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Expert Interview


 

Philip Liu

Responsible for product structuring, Mr. Liu’s strength is in designing innovative financial products that adeptly navigate existing regulatory and legal frameworks. Previously the General Counsel at a leading managed futures asset management company, Mr. Liu was principal in-house counsel responsible for the legal structuring of the first actively-managed, managed futures mutual fund. He is also an experienced capital markets and derivatives finance lawyer with over 20 years in the financial services industry.

Transcript


 

Amy Wan:

Hi, this is Amy Wan with security token academy. We're here at Security Token Industry Launch, and I'm here with Philip Liu, Co-founder and Chief Legal Officer of Arca. Welcome, Philip.

Philip Liu:

Thank you, glad to be here.

Amy Wan:

Your company, Arca, specializes in regulation, security compliance and custody. Do you see a need for more regulation in the token space?

Philip Liu:

I think the current regulation here in the U.S. is pretty good, the way it is. It's really just the education of people in the space, both investors and participants, rather than needing more regulation. I disagree with some people that say that regulation is too intense or there's too much regulation. I think the regulation is just about right. It's just a matter of educating people on what those regulations are.

Amy Wan:

What do you look for when you're going about launching an investment fund? What makes a signal that a token may be a good investment?

Philip Liu:

I'm not on the investment team, but I understand that our investment team takes a very bottom up approach. So, we look at the team, the distribution of the tokens, whether there's really centralization or not. All of those factors are important to making a decision whether this is a good investment or not. We also look at technical analysis just to make sure that we're entering at the right point and exiting at the right point. Given the volatility of the space and investments, what's really important for us is, really making sure that we have proper risk management controls in place. So that we can capture 80% of the upside and only suffer 30% of the downside.

Amy Wan:

Can you explain to me how tokens improve liquidity?

Philip Liu:

You know what? What's so fascinating for me about tokens is the ability for these digital securities to take a very illiquid asset and make it very liquid. The way that you make it liquid is, really through asset-backed digital securities. I don't really like calling them tokens because tokens have a bad connotation to them, but they're digital securities and they truly are securities. But, these securities backed by illiquid assets but because they're backed, these digital securities are backed, they're able to be traded amongst yourself, or on me, and that's what's make it very liquid. You take an illiquid asset and you made it liquid.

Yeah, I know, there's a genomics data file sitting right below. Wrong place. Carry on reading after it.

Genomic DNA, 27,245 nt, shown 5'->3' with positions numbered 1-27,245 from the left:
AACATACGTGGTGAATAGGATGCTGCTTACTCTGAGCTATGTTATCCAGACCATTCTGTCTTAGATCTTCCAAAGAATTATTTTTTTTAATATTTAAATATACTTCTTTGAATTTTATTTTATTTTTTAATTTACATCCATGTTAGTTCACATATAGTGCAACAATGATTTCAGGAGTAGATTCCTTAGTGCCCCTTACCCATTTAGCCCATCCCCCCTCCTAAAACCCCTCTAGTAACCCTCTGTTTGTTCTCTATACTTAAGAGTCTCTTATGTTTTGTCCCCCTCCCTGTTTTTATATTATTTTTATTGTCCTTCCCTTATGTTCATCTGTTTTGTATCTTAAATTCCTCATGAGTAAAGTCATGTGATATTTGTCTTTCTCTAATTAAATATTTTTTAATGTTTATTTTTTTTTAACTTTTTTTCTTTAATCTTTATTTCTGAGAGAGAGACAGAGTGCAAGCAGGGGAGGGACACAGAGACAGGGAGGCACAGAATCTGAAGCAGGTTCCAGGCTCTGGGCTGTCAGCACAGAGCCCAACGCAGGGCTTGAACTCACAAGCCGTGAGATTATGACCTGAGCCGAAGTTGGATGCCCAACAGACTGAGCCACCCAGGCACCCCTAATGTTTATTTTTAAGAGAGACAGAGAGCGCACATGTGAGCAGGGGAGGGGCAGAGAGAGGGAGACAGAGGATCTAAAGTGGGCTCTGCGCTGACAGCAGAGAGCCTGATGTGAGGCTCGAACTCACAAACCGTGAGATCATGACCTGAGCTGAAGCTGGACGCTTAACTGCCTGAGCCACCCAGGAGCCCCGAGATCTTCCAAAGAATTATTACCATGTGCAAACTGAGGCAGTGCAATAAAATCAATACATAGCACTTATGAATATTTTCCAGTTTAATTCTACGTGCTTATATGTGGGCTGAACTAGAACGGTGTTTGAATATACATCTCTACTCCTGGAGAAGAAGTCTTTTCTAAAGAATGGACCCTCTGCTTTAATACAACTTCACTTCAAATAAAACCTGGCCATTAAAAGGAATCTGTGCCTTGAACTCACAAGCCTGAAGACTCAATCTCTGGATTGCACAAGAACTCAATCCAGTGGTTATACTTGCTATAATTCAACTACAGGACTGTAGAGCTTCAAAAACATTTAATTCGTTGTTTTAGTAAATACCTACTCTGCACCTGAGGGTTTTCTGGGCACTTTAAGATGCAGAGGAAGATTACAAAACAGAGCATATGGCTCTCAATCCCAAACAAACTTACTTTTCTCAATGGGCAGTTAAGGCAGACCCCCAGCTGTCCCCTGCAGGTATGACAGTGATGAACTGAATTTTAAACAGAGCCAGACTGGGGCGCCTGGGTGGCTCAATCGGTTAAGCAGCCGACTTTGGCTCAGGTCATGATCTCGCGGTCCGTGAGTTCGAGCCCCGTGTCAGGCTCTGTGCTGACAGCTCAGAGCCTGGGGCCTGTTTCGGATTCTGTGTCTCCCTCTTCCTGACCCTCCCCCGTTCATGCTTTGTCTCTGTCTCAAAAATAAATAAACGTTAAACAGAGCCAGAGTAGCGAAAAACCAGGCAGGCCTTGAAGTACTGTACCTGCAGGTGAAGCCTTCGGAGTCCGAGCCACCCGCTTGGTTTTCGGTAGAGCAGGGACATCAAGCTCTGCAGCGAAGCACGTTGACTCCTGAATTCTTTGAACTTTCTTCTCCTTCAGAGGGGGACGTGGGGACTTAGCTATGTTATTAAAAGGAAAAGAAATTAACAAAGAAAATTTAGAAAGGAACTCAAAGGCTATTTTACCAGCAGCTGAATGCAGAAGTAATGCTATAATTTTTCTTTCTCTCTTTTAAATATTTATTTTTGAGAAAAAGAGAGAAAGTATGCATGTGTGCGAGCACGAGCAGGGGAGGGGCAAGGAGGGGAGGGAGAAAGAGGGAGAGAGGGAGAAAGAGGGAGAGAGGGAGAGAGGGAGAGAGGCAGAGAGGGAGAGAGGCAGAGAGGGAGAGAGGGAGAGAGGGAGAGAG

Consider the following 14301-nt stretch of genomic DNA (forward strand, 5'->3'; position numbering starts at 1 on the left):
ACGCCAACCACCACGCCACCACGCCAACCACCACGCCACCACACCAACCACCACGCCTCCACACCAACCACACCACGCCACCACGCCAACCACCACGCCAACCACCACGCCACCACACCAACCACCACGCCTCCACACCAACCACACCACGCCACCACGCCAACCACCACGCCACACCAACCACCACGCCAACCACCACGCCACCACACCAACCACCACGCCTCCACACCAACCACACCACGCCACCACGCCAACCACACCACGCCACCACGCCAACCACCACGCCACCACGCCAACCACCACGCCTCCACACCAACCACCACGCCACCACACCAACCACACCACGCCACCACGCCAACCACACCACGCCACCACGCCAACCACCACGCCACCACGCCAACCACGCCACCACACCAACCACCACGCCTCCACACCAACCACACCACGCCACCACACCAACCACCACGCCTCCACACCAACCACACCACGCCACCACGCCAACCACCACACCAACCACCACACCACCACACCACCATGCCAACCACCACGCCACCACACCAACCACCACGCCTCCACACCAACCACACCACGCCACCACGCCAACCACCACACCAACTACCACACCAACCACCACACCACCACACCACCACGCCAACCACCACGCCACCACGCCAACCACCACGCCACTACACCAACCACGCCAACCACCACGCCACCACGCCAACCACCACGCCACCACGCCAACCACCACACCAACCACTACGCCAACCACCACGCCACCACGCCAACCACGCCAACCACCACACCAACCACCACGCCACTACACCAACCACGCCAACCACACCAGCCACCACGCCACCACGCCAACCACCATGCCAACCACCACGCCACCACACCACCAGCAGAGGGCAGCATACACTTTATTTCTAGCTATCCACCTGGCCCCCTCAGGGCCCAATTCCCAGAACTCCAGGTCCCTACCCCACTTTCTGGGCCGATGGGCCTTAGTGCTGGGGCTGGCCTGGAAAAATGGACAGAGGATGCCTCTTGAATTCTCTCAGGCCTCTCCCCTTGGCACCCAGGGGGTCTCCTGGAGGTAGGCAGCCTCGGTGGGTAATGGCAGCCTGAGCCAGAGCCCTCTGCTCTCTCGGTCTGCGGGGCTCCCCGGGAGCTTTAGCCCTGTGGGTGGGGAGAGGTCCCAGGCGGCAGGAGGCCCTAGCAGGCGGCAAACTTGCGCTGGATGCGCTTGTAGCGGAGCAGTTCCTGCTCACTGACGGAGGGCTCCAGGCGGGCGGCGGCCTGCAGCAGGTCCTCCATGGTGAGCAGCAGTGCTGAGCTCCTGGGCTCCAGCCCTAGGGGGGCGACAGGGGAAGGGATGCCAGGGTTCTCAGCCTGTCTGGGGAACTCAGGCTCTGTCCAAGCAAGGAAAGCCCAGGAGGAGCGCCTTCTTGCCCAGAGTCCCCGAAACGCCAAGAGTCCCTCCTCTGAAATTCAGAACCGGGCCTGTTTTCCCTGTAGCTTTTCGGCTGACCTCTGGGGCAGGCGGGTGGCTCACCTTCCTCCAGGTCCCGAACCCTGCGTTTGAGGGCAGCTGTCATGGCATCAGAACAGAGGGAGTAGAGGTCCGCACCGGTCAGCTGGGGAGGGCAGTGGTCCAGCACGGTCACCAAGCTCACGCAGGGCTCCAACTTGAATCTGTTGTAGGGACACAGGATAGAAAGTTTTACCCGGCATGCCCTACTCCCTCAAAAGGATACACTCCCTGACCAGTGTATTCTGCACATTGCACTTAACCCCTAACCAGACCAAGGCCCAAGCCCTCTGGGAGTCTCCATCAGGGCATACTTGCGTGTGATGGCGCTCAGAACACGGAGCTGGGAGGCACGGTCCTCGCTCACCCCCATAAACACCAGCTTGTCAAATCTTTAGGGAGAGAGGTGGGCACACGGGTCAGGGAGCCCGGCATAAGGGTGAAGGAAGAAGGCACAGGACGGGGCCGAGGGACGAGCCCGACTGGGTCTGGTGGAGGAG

Amy Wan:

What would you like to see from the security token industry in 2019?

Philip Liu:

I would really like to see a lot of the legitimate players in this space, the grownups really come into the space and squeeze out some of the early adopters and the scam artists out there. 'Cause I really think that there's a lot of them in the space and it just does a disservice to everybody in the space.

Amy Wan:

Do you have any particular thoughts around tokenization of real estate or art?

Philip Liu:

Funny you should mention that. We are actually at how to implement those type of solutions. We have some proprietary methodologies and structures that we think will actually accomplish a lot of the things that ... tokenization of real estate and art is trying to accomplish, which is to get broader investor participation in these fields and in smaller chunks. You don't have to take the risk that a particular piece of art may not sell in the future. The tokenization really allows you to ... or digitization of the shares, really allows you to take a very liquid asset and break it up into little chunks so that smaller investors can participate and trade amongst themselves.

Amy Wan:

Very interesting. Thank you so much for joining us.

Philip Liu:

Thank you.